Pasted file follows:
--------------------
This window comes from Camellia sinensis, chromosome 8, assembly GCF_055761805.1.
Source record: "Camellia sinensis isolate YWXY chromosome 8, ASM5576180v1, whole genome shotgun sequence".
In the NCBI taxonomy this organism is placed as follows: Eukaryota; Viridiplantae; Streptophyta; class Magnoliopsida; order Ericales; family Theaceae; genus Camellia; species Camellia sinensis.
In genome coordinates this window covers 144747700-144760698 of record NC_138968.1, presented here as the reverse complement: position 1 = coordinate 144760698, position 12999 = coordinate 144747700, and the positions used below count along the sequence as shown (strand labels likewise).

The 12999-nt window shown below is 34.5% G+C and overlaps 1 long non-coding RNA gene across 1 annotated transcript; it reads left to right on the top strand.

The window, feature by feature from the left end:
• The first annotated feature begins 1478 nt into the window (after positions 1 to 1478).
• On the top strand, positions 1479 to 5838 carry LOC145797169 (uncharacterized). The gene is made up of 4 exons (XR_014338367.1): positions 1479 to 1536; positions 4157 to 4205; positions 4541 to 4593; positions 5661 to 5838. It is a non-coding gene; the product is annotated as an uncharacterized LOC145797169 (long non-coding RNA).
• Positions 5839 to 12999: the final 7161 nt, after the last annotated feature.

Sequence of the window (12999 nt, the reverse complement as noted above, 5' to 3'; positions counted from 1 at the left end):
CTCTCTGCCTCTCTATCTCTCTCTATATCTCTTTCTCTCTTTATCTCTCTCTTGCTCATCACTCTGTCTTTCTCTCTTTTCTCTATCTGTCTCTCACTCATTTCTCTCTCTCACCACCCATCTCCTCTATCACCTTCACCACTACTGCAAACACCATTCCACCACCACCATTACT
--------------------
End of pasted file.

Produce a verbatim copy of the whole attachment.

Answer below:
This window comes from Camellia sinensis, chromosome 8, assembly GCF_055761805.1.
Source record: "Camellia sinensis isolate YWXY chromosome 8, ASM5576180v1, whole genome shotgun sequence".
In the NCBI taxonomy this organism is placed as follows: Eukaryota; Viridiplantae; Streptophyta; class Magnoliopsida; order Ericales; family Theaceae; genus Camellia; species Camellia sinensis.
In genome coordinates this window covers 144747700-144760698 of record NC_138968.1, presented here as the reverse complement: position 1 = coordinate 144760698, position 12999 = coordinate 144747700, and the positions used below count along the sequence as shown (strand labels likewise).

The 12999-nt window shown below is 34.5% G+C and overlaps 1 long non-coding RNA gene across 1 annotated transcript; it reads left to right on the top strand.

The window, feature by feature from the left end:
• The first annotated feature begins 1478 nt into the window (after positions 1 to 1478).
• On the top strand, positions 1479 to 5838 carry LOC145797169 (uncharacterized). The gene is made up of 4 exons (XR_014338367.1): positions 1479 to 1536; positions 4157 to 4205; positions 4541 to 4593; positions 5661 to 5838. It is a non-coding gene; the product is annotated as an uncharacterized LOC145797169 (long non-coding RNA).
• Positions 5839 to 12999: the final 7161 nt, after the last annotated feature.

Sequence of the window (12999 nt, the reverse complement as noted above, 5' to 3'; positions counted from 1 at the left end):
CTCTCTGCCTCTCTATCTCTCTCTATATCTCTTTCTCTCTTTATCTCTCTCTTGCTCATCACTCTGTCTTTCTCTCTTTTCTCTATCTGTCTCTCACTCATTTCTCTCTCTCACCACCCATCTCCTCTATCACCTTCACCACTACTGCAAACACCATTCCACCACCACCATTACT